Such a deep separation exists between the language of faith and the language of fiscal responsibility that one wonders if it is a chasm no human may cross (with a nod to Luke 16:26). Let’s be clear that the language of faith need not be religious. The language of faith believes that communicating the need makes it possible for people and/or God to provide. As my dad frequently said, “If you don’t ask, you don’t get."
The language of faith says:
Build it, and they will come!
We have to put a challenge in front of ourselves!
What if God calls us to do something that goes beyond our plans?
The language of fiscal responsibility says:
Do we have the money for this?
We should pay our bills before we incur new ones.
Did we budget for it?
When fiscal responsibility hears faith say “Yes!” it is thought irresponsible. When faith hears fiscal responsibility ask how something will be paid for, what is heard is “No!”
The faith orientation thinks that fiscal responsibility is tight-fisted. The fiscal responsibility orientation thinks that faith spends money without thought.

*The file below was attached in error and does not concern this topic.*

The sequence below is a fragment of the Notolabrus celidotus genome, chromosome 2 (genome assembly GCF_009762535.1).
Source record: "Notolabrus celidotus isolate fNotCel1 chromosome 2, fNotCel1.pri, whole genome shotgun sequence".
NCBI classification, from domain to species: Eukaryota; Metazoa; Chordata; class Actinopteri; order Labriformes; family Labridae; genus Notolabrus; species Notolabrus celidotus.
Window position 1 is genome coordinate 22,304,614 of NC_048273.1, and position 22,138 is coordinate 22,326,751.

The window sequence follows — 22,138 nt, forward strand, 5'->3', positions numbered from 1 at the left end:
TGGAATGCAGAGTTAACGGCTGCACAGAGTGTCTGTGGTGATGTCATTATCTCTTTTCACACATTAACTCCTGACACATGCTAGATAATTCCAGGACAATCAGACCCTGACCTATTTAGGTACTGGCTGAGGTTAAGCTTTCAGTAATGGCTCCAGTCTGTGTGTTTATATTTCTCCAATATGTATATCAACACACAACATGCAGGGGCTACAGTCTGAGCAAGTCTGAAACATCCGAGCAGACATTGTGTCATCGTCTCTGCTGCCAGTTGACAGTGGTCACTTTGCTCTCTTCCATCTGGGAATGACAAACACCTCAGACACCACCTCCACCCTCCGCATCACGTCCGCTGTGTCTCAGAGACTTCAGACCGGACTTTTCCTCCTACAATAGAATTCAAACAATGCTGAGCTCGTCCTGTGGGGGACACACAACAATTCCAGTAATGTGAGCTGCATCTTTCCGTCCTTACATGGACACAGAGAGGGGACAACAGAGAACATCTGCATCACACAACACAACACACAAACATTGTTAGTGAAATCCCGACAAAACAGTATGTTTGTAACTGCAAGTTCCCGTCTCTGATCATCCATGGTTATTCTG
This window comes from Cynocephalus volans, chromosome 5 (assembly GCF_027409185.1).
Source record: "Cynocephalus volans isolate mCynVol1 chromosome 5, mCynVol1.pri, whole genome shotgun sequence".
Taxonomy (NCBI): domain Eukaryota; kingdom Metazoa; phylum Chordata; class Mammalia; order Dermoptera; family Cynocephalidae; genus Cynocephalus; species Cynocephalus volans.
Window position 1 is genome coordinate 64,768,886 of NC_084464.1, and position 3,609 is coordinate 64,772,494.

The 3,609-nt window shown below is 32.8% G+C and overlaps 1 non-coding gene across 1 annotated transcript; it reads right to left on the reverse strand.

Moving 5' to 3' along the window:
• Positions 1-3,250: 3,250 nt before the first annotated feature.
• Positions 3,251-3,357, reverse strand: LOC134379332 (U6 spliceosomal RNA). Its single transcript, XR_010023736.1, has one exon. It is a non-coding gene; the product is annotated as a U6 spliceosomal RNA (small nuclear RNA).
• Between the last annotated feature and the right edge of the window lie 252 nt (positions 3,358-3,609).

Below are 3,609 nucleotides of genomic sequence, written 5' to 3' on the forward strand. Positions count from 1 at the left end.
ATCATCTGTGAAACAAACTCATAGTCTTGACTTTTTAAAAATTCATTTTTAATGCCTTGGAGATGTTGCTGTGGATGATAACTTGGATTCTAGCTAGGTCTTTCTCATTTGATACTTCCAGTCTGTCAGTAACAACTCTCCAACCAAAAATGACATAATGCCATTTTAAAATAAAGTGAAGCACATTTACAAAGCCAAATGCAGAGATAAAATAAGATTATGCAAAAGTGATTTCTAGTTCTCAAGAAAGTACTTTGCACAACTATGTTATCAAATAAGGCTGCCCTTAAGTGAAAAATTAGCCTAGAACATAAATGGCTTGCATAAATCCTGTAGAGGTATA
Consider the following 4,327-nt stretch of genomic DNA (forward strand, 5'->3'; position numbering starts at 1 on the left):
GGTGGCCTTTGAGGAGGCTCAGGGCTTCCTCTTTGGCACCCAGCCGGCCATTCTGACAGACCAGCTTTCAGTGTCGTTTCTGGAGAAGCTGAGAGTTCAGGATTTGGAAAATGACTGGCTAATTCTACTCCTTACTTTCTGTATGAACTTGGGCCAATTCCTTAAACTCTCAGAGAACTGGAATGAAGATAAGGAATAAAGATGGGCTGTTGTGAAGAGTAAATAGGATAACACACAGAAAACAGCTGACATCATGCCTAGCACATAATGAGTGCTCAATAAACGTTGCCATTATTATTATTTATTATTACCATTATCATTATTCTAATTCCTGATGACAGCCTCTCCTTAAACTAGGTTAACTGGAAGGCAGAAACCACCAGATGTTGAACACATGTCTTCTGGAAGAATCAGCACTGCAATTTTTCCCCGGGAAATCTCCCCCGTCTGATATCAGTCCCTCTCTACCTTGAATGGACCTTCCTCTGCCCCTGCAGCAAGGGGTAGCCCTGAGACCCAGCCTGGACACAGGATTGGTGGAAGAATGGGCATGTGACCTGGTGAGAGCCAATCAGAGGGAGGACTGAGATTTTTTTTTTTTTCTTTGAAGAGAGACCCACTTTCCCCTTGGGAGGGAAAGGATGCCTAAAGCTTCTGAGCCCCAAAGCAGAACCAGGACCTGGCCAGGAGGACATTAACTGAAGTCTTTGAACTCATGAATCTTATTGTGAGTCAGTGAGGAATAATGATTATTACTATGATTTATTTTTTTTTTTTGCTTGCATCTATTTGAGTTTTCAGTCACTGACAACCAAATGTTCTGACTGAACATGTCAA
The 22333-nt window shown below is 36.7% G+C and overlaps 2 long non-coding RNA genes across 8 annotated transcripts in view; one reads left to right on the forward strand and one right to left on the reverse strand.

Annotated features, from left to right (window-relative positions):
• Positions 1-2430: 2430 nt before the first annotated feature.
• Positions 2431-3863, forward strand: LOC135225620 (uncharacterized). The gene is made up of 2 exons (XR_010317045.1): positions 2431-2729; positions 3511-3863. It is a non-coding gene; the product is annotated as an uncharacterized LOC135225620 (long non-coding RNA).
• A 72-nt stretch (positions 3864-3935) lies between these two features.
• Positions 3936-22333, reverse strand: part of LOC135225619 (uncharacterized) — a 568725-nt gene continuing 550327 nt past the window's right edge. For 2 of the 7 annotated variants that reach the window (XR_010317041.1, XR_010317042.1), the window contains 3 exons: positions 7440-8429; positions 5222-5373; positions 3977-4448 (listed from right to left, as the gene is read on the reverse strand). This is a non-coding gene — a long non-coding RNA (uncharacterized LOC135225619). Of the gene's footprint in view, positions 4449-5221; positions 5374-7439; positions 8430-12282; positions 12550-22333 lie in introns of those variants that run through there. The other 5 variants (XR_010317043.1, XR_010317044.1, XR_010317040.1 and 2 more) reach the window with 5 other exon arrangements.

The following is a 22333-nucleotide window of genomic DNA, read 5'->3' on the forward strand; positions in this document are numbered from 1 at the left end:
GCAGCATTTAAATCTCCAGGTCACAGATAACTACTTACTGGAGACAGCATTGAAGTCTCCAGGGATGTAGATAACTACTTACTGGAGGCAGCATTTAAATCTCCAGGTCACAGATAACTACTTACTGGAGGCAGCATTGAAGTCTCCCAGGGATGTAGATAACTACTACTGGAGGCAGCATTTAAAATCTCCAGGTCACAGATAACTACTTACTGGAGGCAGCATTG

This tension is often found between the vision/sales/fundraising and finance/operations/customer service functions of an organization. It also can mark the difference between the entrepreneur and her banker or investors.
Design Group International thinks there is a bridge across the chasm, and we enjoy helping organizations build it. In truth, both faith and fiscal responsibility are needed to run a sustained and sustaining enterprise. Wise leaders stand in the middle of this bridge and expect both ends to contribute toward a unified whole.
If answered seriously and strategically, one simple question makes a significant difference in the health of an organization:
What most helps us fulfill our mission next year also?
If key staff members are unwilling to engage this question, they should not be in their seats. When a senior team does not embrace the whole responsibility of running an enterprise, they constantly tear each other down in order to look better than their peers. They are not coming to work with mission fulfillment in mind. This drags the CEO/Owner/Executive Director back into the operations of the business and hinders their ability to face toward and build the future value of the organization for which they are responsible.
Speaking much more plainly: a thriving enterprise builds this bridge so that the chasm between faith and funding is a moot point.
If you really want to build this bridge among your people, they have to want to be the lumber of needed quality.
Maestro-level leaders is a new initiative from Design Group International. Learn more about it here.